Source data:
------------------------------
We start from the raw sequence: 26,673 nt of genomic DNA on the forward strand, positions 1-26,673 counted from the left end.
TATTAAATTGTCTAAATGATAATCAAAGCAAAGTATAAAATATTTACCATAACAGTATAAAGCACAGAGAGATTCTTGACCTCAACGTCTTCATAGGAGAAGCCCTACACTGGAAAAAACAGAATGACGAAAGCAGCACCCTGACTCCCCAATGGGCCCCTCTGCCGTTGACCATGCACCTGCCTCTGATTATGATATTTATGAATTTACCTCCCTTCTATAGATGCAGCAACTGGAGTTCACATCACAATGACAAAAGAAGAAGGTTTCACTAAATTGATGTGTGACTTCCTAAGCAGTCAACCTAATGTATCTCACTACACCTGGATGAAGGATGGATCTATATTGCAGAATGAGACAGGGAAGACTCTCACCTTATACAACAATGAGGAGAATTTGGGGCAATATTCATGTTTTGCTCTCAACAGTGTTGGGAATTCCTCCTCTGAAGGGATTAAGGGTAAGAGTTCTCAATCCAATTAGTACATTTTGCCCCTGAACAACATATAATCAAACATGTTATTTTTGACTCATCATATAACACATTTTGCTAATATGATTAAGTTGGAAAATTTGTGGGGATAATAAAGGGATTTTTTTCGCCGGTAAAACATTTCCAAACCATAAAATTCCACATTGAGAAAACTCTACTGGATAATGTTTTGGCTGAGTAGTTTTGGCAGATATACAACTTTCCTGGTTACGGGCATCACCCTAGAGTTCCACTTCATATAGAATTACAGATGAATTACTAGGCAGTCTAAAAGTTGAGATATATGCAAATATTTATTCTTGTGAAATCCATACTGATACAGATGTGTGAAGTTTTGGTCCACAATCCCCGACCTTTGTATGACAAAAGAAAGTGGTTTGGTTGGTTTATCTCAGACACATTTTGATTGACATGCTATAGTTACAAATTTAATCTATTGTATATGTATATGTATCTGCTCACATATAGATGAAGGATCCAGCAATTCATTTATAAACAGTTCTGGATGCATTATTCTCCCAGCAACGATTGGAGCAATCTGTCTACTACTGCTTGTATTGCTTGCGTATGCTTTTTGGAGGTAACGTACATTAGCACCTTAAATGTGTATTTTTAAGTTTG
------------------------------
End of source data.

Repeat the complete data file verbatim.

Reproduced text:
We start from the raw sequence: 26,673 nt of genomic DNA on the forward strand, positions 1-26,673 counted from the left end.
TATTAAATTGTCTAAATGATAATCAAAGCAAAGTATAAAATATTTACCATAACAGTATAAAGCACAGAGAGATTCTTGACCTCAACGTCTTCATAGGAGAAGCCCTACACTGGAAAAAACAGAATGACGAAAGCAGCACCCTGACTCCCCAATGGGCCCCTCTGCCGTTGACCATGCACCTGCCTCTGATTATGATATTTATGAATTTACCTCCCTTCTATAGATGCAGCAACTGGAGTTCACATCACAATGACAAAAGAAGAAGGTTTCACTAAATTGATGTGTGACTTCCTAAGCAGTCAACCTAATGTATCTCACTACACCTGGATGAAGGATGGATCTATATTGCAGAATGAGACAGGGAAGACTCTCACCTTATACAACAATGAGGAGAATTTGGGGCAATATTCATGTTTTGCTCTCAACAGTGTTGGGAATTCCTCCTCTGAAGGGATTAAGGGTAAGAGTTCTCAATCCAATTAGTACATTTTGCCCCTGAACAACATATAATCAAACATGTTATTTTTGACTCATCATATAACACATTTTGCTAATATGATTAAGTTGGAAAATTTGTGGGGATAATAAAGGGATTTTTTTCGCCGGTAAAACATTTCCAAACCATAAAATTCCACATTGAGAAAACTCTACTGGATAATGTTTTGGCTGAGTAGTTTTGGCAGATATACAACTTTCCTGGTTACGGGCATCACCCTAGAGTTCCACTTCATATAGAATTACAGATGAATTACTAGGCAGTCTAAAAGTTGAGATATATGCAAATATTTATTCTTGTGAAATCCATACTGATACAGATGTGTGAAGTTTTGGTCCACAATCCCCGACCTTTGTATGACAAAAGAAAGTGGTTTGGTTGGTTTATCTCAGACACATTTTGATTGACATGCTATAGTTACAAATTTAATCTATTGTATATGTATATGTATCTGCTCACATATAGATGAAGGATCCAGCAATTCATTTATAAACAGTTCTGGATGCATTATTCTCCCAGCAACGATTGGAGCAATCTGTCTACTACTGCTTGTATTGCTTGCGTATGCTTTTTGGAGGTAACGTACATTAGCACCTTAAATGTGTATTTTTAAGTTTG